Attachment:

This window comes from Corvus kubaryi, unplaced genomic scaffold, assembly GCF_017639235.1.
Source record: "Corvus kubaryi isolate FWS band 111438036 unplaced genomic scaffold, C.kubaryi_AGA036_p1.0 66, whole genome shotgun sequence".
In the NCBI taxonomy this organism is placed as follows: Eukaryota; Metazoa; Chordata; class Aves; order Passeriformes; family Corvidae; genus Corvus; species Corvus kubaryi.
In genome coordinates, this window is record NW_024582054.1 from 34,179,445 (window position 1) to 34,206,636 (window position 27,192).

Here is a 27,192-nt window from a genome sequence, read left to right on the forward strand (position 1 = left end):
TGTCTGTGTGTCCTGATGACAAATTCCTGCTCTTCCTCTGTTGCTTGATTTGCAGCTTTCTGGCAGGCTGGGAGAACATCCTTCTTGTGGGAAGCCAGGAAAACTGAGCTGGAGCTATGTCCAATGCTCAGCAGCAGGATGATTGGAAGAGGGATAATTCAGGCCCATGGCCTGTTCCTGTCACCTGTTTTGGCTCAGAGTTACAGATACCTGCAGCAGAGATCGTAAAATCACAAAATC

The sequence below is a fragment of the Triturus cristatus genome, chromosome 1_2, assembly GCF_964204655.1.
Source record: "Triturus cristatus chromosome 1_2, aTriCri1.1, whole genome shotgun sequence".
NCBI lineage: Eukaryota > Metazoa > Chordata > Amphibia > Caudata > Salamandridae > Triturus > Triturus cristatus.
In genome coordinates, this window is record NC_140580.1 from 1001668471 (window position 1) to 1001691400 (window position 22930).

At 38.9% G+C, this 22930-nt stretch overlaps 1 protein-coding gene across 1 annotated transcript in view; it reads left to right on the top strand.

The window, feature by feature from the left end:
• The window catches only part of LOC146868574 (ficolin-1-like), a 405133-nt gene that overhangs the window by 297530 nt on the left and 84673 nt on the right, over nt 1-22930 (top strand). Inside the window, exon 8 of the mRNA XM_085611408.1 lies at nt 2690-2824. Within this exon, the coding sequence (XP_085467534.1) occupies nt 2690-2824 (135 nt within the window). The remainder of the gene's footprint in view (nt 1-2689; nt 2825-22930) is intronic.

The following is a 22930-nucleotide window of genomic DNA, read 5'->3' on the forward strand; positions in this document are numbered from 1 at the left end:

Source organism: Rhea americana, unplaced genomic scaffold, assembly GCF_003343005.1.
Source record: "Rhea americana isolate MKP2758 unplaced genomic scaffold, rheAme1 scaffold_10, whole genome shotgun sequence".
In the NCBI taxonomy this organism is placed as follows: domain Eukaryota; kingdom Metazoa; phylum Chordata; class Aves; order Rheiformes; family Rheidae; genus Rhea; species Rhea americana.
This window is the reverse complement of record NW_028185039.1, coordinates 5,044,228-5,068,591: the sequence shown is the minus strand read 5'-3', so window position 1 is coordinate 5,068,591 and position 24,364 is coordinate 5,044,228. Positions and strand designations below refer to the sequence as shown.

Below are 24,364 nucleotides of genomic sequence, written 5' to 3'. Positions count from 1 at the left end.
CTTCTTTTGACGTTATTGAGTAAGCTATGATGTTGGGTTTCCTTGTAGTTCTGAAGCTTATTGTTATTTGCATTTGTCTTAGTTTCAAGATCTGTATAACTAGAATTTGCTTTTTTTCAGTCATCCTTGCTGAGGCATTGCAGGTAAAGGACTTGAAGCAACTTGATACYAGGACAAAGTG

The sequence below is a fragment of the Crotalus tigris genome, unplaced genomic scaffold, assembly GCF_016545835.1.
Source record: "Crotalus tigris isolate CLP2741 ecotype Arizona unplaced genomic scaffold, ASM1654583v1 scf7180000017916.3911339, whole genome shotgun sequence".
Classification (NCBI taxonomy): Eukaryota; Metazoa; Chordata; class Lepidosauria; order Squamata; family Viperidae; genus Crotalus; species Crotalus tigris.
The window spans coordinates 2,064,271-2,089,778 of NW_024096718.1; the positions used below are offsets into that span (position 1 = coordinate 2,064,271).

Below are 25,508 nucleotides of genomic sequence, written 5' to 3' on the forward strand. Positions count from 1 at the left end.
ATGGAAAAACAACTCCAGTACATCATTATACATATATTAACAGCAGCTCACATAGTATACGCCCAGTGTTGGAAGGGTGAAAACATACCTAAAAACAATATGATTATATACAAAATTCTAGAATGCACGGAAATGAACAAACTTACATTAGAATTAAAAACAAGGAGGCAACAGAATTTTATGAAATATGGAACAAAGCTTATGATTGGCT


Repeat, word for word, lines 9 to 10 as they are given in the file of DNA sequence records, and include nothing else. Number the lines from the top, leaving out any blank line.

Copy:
NCBI lineage: Eukaryota > Metazoa > Chordata > Amphibia > Caudata > Salamandridae > Triturus > Triturus cristatus.
In genome coordinates, this window is record NC_140580.1 from 1001668471 (window position 1) to 1001691400 (window position 22930).